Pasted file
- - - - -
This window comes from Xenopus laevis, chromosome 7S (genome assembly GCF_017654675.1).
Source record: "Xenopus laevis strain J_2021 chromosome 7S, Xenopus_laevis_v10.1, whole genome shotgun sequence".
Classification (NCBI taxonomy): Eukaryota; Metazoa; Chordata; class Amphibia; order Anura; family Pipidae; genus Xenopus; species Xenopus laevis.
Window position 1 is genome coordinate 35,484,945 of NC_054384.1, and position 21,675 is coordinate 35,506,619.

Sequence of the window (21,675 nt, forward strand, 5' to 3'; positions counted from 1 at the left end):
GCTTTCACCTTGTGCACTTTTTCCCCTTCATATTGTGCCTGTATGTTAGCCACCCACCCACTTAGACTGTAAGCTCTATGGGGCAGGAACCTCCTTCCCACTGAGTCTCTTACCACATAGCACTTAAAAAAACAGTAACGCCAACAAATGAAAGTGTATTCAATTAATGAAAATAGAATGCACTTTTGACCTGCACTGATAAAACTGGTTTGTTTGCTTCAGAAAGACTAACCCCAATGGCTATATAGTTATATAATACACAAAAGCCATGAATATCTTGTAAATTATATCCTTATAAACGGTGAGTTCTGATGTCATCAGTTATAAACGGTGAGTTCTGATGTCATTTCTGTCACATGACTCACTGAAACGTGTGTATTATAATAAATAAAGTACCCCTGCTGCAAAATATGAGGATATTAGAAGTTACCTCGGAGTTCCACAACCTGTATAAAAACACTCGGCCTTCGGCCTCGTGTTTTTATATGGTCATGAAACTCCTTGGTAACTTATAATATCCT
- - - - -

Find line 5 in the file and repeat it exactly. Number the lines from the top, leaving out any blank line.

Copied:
Sequence of the window (21,675 nt, forward strand, 5' to 3'; positions counted from 1 at the left end):